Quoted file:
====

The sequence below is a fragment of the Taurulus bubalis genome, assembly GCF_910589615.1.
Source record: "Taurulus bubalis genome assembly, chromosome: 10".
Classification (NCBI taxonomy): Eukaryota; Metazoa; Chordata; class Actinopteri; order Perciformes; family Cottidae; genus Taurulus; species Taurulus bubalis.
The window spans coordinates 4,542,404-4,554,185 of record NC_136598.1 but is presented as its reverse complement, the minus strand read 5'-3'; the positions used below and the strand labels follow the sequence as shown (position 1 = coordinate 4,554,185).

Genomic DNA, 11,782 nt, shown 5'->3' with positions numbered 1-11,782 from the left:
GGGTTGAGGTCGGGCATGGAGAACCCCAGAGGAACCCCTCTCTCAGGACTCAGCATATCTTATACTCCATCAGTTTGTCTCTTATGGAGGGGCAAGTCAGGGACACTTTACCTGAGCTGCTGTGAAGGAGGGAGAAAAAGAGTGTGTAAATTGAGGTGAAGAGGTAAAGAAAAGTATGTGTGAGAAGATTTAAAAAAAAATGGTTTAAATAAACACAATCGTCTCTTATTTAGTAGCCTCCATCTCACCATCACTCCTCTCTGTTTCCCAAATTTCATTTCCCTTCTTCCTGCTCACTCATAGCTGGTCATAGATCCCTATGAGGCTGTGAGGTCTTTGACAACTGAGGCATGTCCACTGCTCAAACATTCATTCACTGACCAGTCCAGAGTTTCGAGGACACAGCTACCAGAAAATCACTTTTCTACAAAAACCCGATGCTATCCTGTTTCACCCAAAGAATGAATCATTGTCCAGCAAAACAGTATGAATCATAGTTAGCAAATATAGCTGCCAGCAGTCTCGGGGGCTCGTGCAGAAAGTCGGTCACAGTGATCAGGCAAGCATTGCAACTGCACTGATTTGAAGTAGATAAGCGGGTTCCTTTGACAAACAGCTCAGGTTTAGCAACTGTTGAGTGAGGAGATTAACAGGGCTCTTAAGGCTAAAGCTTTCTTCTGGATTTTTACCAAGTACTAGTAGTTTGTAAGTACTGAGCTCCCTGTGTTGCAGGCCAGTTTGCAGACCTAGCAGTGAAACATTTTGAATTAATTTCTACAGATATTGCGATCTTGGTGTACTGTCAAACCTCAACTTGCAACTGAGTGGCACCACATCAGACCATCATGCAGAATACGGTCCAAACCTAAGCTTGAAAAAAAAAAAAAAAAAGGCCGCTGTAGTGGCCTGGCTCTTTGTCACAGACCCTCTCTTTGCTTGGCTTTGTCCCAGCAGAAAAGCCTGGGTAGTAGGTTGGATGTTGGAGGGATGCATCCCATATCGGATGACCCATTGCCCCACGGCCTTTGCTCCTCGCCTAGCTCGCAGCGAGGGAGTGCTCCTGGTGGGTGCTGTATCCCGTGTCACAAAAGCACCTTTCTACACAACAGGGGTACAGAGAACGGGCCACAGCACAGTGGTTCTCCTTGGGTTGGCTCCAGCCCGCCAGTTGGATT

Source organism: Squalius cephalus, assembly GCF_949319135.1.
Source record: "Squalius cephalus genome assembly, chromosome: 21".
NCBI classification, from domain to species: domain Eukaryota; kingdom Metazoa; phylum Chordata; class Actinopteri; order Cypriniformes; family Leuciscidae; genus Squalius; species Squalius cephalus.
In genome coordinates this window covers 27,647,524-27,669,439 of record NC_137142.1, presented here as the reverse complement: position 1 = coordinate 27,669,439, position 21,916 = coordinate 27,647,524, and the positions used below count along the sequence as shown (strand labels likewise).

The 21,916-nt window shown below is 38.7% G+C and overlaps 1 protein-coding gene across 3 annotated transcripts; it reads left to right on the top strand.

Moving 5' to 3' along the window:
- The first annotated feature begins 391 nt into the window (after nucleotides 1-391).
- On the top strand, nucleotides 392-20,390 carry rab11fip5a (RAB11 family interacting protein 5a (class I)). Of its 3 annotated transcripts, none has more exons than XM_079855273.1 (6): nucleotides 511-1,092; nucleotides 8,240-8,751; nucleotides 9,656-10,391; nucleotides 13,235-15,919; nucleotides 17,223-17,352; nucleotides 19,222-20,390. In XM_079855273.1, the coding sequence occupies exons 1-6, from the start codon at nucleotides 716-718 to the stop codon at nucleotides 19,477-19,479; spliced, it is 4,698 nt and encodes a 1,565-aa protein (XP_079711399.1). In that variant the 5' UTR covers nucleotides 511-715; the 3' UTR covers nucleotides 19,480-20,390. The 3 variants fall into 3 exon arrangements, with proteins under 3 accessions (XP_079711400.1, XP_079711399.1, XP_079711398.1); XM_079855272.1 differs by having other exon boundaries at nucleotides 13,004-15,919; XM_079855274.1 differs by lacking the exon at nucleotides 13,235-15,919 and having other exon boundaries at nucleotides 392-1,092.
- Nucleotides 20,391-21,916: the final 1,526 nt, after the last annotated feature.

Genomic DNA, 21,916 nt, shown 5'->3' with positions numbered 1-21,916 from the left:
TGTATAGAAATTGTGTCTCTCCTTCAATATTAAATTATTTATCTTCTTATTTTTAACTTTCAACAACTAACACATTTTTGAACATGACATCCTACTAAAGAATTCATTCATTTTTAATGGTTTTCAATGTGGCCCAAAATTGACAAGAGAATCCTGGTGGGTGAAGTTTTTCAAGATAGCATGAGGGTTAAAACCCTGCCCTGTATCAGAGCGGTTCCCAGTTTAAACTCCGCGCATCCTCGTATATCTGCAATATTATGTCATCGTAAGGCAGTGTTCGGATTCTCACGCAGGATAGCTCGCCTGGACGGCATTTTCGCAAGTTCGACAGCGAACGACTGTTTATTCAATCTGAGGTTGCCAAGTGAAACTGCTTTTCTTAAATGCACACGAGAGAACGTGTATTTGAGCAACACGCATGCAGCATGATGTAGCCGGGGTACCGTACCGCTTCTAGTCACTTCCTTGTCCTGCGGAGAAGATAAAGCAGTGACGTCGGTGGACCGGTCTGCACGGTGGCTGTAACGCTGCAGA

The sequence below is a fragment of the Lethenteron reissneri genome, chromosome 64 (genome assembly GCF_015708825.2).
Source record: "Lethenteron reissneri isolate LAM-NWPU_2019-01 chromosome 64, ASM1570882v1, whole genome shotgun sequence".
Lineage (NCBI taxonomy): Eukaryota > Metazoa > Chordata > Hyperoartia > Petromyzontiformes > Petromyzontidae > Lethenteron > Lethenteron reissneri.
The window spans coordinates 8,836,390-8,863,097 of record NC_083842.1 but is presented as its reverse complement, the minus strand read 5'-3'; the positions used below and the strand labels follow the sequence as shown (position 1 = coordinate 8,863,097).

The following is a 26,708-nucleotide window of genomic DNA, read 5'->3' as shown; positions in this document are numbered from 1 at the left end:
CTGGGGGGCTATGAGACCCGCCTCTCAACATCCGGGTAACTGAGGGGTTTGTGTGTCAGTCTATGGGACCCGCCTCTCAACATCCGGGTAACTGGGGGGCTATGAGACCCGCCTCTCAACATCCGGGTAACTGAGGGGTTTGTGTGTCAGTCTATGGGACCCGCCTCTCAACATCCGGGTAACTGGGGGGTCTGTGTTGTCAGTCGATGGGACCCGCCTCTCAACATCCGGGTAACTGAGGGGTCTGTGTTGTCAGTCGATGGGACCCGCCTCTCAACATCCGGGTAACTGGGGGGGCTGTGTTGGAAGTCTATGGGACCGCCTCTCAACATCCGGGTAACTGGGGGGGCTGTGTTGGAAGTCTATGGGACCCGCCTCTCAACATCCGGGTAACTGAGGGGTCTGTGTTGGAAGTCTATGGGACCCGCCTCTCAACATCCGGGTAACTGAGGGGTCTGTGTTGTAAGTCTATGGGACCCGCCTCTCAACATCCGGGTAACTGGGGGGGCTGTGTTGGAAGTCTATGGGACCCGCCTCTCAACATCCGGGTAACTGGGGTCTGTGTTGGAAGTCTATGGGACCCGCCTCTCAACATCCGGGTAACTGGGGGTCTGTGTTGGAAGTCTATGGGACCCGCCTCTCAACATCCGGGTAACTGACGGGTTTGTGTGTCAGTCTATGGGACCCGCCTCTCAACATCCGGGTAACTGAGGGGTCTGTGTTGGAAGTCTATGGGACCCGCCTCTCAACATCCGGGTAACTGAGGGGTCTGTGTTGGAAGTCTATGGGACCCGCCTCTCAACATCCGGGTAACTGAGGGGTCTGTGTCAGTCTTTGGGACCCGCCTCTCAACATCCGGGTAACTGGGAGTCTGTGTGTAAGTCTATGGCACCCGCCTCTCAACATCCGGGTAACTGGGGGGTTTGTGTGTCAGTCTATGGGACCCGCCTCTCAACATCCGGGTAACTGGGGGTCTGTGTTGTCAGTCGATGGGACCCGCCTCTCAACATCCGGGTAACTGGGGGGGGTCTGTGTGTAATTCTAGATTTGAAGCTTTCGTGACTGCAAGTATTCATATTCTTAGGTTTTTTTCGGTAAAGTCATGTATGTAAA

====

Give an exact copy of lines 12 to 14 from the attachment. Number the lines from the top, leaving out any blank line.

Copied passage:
Moving 5' to 3' along the window:
- The first annotated feature begins 391 nt into the window (after nucleotides 1-391).
- On the top strand, nucleotides 392-20,390 carry rab11fip5a (RAB11 family interacting protein 5a (class I)). Of its 3 annotated transcripts, none has more exons than XM_079855273.1 (6): nucleotides 511-1,092; nucleotides 8,240-8,751; nucleotides 9,656-10,391; nucleotides 13,235-15,919; nucleotides 17,223-17,352; nucleotides 19,222-20,390. In XM_079855273.1, the coding sequence occupies exons 1-6, from the start codon at nucleotides 716-718 to the stop codon at nucleotides 19,477-19,479; spliced, it is 4,698 nt and encodes a 1,565-aa protein (XP_079711399.1). In that variant the 5' UTR covers nucleotides 511-715; the 3' UTR covers nucleotides 19,480-20,390. The 3 variants fall into 3 exon arrangements, with proteins under 3 accessions (XP_079711400.1, XP_079711399.1, XP_079711398.1); XM_079855272.1 differs by having other exon boundaries at nucleotides 13,004-15,919; XM_079855274.1 differs by lacking the exon at nucleotides 13,235-15,919 and having other exon boundaries at nucleotides 392-1,092.